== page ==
Much has been written about the Caribbean immigrant, mostly those of Anglophone ancestry in recent years. Most of these studies are sociological, but they deal with the sociology of politics, identity and ethnicity. Calvin B. Holder, for example, in his "The Rise of the West Indian Politician in New York City, 1900-1952," gives a brief overview of Caribbean immigrant political activity, but his article is brief and incomplete.2
Similarly, Constance R. Sutton and Elsa M. Cheney, (eds.), in their Caribbean Life in New York City: Socio-cultural Dimensions, deal with immigrants from all parts of the Caribbean, but partisan politics is not part of this otherwise informative mosaic of Caribbean immigration and intercultural complexities.3 There are also an increasing number of recent books and articles. Philip Kasinitz's book Caribbean New York: Black Immigrants and the Politics of Race4 is excellent, but this work emphasizes race relations and questions of ethnicity. Party politics, that is, politics within the party structure, which usually propels the successful individual to a very good material life without ever having to run for public office, is given only brief look in this book. Neither does Winston James' excellent book Holding Aloft the Banner of Ethiopia: Caribbean Radicalism in Early Twentieth Century America deal with the subject of party politics.5 Most recently, Mary C. Waters book, Black Identities: West Indian Immigrant Dreams and American Realities is a compelling socio-anthropological description and discussion of the Caribbean immigrant struggle to find safe harbor in America, but political struggle finds no place in this work. 6
For a more comprehensive understanding of the Caribbean immigrant experience in the United States it is necessary to examine also, how West Indian immigrant populations infiltrated, supported, and abandoned as necessary, the major political parties in the pivotal city of New York, rising through the ranks of these organizations to positions of power, prestige and influence.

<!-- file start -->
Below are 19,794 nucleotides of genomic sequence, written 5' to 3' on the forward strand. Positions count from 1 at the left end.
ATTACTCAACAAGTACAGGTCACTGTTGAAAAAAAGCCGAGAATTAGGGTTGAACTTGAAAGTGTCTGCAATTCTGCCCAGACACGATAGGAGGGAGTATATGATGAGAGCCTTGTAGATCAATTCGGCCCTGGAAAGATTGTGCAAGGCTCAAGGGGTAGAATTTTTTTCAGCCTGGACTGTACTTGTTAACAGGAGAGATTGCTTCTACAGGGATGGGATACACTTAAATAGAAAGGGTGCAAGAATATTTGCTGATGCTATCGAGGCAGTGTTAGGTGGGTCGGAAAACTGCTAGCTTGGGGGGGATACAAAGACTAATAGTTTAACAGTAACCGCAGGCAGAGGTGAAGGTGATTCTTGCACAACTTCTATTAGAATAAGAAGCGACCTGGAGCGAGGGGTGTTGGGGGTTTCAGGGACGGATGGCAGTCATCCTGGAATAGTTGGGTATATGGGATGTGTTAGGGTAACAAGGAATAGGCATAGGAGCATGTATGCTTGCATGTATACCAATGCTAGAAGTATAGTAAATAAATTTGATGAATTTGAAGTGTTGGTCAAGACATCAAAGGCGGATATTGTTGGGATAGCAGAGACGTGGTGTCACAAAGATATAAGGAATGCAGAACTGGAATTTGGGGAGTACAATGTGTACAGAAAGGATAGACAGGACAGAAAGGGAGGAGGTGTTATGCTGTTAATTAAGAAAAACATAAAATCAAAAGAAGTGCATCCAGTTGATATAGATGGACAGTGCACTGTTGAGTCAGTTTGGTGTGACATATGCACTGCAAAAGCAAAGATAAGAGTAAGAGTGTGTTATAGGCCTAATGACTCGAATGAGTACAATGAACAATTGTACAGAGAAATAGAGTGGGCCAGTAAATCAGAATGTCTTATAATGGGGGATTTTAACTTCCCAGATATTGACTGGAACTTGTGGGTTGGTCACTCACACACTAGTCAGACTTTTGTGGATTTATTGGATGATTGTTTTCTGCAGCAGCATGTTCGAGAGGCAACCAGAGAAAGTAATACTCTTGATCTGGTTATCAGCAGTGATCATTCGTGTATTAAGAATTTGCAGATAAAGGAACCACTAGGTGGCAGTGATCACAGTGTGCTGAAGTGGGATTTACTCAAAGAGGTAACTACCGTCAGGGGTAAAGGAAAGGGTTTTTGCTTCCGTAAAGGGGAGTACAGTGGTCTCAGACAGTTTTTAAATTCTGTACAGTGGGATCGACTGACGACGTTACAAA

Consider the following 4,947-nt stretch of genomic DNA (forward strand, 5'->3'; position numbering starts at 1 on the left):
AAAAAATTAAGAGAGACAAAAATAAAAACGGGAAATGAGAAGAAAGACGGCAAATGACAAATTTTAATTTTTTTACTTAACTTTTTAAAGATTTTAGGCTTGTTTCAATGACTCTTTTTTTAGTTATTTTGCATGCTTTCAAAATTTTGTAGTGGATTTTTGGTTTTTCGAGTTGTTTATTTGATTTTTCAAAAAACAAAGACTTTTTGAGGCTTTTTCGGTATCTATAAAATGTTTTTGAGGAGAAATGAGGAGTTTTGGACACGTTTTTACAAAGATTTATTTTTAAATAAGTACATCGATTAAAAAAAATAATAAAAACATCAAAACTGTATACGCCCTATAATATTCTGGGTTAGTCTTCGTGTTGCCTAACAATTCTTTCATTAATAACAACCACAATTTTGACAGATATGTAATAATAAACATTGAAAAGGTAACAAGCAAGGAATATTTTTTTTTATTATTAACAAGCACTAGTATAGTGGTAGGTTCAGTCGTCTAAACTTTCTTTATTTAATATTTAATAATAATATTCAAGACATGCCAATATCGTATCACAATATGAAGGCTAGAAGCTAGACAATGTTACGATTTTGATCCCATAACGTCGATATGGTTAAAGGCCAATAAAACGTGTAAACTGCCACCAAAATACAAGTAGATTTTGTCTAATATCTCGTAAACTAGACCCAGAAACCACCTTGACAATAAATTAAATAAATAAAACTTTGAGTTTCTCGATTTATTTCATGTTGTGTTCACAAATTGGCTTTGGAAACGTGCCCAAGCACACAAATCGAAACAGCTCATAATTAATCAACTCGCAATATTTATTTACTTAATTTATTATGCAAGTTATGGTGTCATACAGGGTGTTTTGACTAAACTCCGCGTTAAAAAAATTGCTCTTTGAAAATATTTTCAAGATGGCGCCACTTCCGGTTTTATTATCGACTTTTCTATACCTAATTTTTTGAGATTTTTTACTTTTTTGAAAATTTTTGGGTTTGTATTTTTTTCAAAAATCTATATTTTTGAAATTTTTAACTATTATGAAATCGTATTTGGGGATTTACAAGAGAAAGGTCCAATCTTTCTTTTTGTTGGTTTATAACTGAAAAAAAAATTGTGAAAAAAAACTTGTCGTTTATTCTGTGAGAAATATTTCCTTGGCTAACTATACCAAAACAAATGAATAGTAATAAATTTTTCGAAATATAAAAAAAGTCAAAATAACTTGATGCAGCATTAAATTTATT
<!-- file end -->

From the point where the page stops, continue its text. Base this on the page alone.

Within the American population today, it is not well understood that leaders of political organizations in any city or state are power and patronage givers. The Borough President of Manhattan, that is New York County, though an elected official, was not as powerful as the Chief of Tammany Hall, the Democratic Organization of New York County. In effect, the Borough President served at the indulgence of the Tammany Hall organization, where its "chief" wielded enormous power. It was the same with the mayor if he were a Democrat, since the New York County Democratic organization, Tammany Hall, decided who would run for mayor. The successful candidate understood that Tammany Hall could always desert her/him at the next election if she/he did not behave as a good Democrat. Even the governor was beholden to Tammany Hall, because its influence in New York City and indeed, throughout the state, was formidable. Tammany Hall, representative of the northern wing of the Democratic Party, was by the beginning of the 20th century a very useful home receptacle for the significant wave of Anglophone Caribbean immigrants that began after the Spanish American War.
THE CARIBBEAN IMMIGRANT AND THE LURE OF PARTY POLITICS
Many of these immigrants had worked on the Panama Canal where they had come in contact with Americans, and from this association a significant number concluded that the United States would be a much more fruitful place than their homelands for their personal advancement. So they came. Others were drawn by tales of great financial wealth available to the enterprising. Others merely wanted to be employed. But the 1917 Immigration Act slowed the pace of Caribbean immigration, as did the 1924 Act. Interestingly both acts, though racist, preferring persons from Great Britain and northern Europe, insured that the successful Caribbean immigrant would now be, at the least, a literate one. …